Denton – St Leonard
The aisleless C13 church has mostly C14 detail, well restored, including a large east window. The C12 font is related to that at St Anne, Lewes.
Once a pleasant downland village in a valley east of Newhaven, Denton is today a suburb, with a few old houses near the church. Investigations in 2002 (MA 47 (2003) p231) confirmed that the adjacent ruined clergy house on an L-shaped plan and comprising a hall and residential block, is late C13. This is confirmed by the remaining trefoiled window.
Both the flint-built nave and chancel of the church look C13, though the plan may be older and the font certainly is (see below). The detail that points to this date includes in the nave a north lancet and a blocked continuous moulded doorway, whilst in the south side of the chancel is a broad lowside, repaired in cement. On its north side, hidden by the C19 vestry, are a lancet and a plain pointed doorway. Some timbers of the boarded belfry and the crownpost roof, covering nave and chancel in one, are old, but are too restored to be dated with confidence. The chancel roof is boarded and the nave one open but it is not known whether this differentiation is older than the C19.
In the C14 the church was remodelled but not apparently extended, though Meads espied a join in the north nave wall and sought to explain the position of the south doorway, which is unusually far to the east, by a lengthening of the nave to the west. The join is hard to explain, but the church is too much of a unity to make this suggestion likely. Though restored, much of the work is of a high standard, notably the east window. This was blocked in 1855 when Adelaide Tracy drew it (IV p13), but though apparently now all C19 outside, it is accurately renewed. Its four lights of intersecting tracery have strong horizontals. The shafted rere-arch with a moulded head is original. Lower (1 p98) linked it to the monument inside (see below) to Willelmus de [illegible]irby, whom he identified as a C14 Flemish merchant, though according to Meads, P M Johnston preferred a firmer date of c1310. The latter date seems on the early side, though there is little real evidence to support Lower’s hypothesis. A two-light north window with a cusped head is renewed, but unchanged from that shown on the Sharpe Collection drawing (1805?).
The mid-C14 alterations extended also to the nave. The simpler west window is related to the east one, but has only three lights – it is a C19 recreation on the basis of fragments found. A further two-light north window with a trefoil in the head appears earlier in style than the larger ones, but that may be because its position made it less important. The same may apply to the trefoil-headed south west lancet; a two-light window nearby is all C19 and it is not known if it had a predecessor. It is also not known if there was ever a chancel arch or whether this was removed in the C14 or C15 to make way for a rood-screen and loft. Judging by the stair projecting on the south side, there was one of some consequence; both upper and lower entrances survive inside. In the absence of a chancel arch, and indeed a screen, the interior recalls a barn of the period.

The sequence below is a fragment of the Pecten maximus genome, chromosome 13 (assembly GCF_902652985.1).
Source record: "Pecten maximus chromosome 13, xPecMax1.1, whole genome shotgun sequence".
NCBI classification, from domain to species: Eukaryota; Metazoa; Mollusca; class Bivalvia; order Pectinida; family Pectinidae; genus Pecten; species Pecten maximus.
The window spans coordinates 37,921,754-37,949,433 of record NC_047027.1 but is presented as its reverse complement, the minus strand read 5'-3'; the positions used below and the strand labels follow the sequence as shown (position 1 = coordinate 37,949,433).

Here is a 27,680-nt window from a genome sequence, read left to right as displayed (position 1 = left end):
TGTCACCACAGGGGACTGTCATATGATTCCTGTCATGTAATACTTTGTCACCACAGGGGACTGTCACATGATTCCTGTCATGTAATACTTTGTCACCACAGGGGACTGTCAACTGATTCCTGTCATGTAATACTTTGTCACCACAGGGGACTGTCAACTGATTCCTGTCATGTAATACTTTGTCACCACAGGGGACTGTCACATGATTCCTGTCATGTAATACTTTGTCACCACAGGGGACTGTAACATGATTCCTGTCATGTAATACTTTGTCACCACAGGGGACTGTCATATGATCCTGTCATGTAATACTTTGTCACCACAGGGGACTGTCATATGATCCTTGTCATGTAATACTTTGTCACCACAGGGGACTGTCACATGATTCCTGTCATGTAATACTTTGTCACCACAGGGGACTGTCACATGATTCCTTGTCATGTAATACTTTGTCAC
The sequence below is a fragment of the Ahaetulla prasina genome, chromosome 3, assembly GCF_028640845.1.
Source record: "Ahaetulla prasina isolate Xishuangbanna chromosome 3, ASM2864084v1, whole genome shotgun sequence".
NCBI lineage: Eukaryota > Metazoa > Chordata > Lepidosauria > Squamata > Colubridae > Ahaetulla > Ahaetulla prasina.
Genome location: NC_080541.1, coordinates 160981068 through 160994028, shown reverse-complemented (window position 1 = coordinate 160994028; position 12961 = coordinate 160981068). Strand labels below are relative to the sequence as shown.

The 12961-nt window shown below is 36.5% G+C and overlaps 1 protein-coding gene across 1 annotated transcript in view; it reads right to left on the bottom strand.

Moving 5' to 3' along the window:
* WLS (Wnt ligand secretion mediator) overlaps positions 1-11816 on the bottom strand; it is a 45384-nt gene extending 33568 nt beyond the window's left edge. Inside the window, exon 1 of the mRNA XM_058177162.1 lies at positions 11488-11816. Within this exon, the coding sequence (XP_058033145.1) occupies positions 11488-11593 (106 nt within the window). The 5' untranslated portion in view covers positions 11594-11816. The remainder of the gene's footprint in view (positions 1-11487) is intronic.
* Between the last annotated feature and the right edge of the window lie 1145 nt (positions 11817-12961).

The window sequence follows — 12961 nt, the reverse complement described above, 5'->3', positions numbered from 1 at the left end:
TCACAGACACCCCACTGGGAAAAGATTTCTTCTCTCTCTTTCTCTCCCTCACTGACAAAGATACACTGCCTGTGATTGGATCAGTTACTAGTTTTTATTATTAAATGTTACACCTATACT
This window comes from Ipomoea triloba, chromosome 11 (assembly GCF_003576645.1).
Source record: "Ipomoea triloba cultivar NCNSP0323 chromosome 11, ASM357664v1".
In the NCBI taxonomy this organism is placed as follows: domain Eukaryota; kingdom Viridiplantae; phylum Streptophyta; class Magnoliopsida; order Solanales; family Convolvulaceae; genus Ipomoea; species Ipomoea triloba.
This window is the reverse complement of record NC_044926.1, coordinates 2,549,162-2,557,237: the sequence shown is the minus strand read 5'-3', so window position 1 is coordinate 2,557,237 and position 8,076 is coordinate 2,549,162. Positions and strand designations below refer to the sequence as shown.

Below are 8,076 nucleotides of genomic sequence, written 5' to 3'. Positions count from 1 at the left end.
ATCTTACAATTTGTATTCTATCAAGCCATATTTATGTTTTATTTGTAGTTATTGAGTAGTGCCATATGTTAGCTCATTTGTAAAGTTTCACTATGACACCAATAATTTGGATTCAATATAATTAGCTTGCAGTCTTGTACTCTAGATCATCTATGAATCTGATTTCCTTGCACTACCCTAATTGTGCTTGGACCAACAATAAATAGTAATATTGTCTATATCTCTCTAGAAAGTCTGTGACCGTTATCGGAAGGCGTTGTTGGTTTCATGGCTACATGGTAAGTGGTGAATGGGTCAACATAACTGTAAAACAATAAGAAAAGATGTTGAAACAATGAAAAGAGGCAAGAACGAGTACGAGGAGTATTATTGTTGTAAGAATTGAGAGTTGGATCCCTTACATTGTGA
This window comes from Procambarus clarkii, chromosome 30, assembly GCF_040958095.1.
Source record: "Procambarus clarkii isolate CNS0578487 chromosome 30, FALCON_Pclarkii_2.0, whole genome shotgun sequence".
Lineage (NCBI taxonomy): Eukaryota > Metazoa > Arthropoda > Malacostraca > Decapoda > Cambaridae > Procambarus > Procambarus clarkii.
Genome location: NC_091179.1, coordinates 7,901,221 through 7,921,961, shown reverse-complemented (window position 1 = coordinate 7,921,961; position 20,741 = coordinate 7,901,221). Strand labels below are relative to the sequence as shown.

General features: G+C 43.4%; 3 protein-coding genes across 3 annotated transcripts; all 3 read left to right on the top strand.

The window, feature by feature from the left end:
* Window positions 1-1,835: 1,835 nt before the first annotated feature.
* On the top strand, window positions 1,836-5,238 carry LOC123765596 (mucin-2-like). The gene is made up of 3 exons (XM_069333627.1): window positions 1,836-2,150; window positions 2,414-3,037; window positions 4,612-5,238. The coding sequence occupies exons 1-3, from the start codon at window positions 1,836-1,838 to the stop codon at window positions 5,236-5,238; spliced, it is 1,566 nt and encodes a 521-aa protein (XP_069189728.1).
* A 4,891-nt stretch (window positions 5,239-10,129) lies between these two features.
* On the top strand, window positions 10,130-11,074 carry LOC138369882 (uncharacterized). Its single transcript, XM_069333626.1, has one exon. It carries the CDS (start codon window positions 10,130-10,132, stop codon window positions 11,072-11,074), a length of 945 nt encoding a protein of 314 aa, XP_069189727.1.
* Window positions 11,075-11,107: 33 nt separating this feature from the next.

There were considerable post-Reformation alterations, as the Sharpe drawing and Quartermain (E p75) show. The latter shows a south chancel window with Y-tracery, which may be C18. It was replaced at the restoration of 1865-66 by E E Scott (B 24 p431), who removed the flat ceiling inside that Hussey (p221) had deplored and restored the roofs. He also re-instated the east and west windows, renewed much other stonework and designed a wooden south porch and doorway within.
Fittings and monuments
Font: C12 tub, with the sides covered in a basket-weave pattern with as row of pellets above and a plaited band below. It is very similar to the font at Lewes – St Anne, though slightly smaller and with a narrower band of basketwork. A common origin is likely, possibly connected with Lewes priory.
1. (East window) C E Kempe, 1897, showing the Nativity. Unusually for the date this is signed with Kempe’s coat of arms in the tracery rather than his single wheatsheaf rebus, perhaps because it is also signed AET (for A E Tombleson) who was a member of Kempe’s firm
2. (North chancel, second window) Lavers and Westlake, 1910 (CT 11 Nov 1910), now completely obscured because of the vestry behind.
Mass dial: Small, on the south side.
1. (North chancel) Plain flat-topped tomb with a panelled front to Willelmus de [-]irby (see above) (who is also said to have died in 1368). From its position this could be intended for use as an Easter sepulchre. If so, it is an early example of such use and later examples were more elaborate, usually with a canopy or arched top.
2. (South chancel) Henry Bates (d1826) and others by Williams of Brighton (signed). The space for the inscription is only partially completed and the top has a broken pediment.
Piscina: (South chancel) C14 with a cinquefoiled ogee-head with a finial and a shelf.
Sedile: (South chancel) Broad, with a finely moulded ogee head showing it to be C14.
1. M A Lower: Notes on the Churches of Newhaven and Denton, SAC 9 (1857) pp89-101
My thanks to Nick Wiseman for the colour photographs and for spotting Tombleson’s initials in the east window.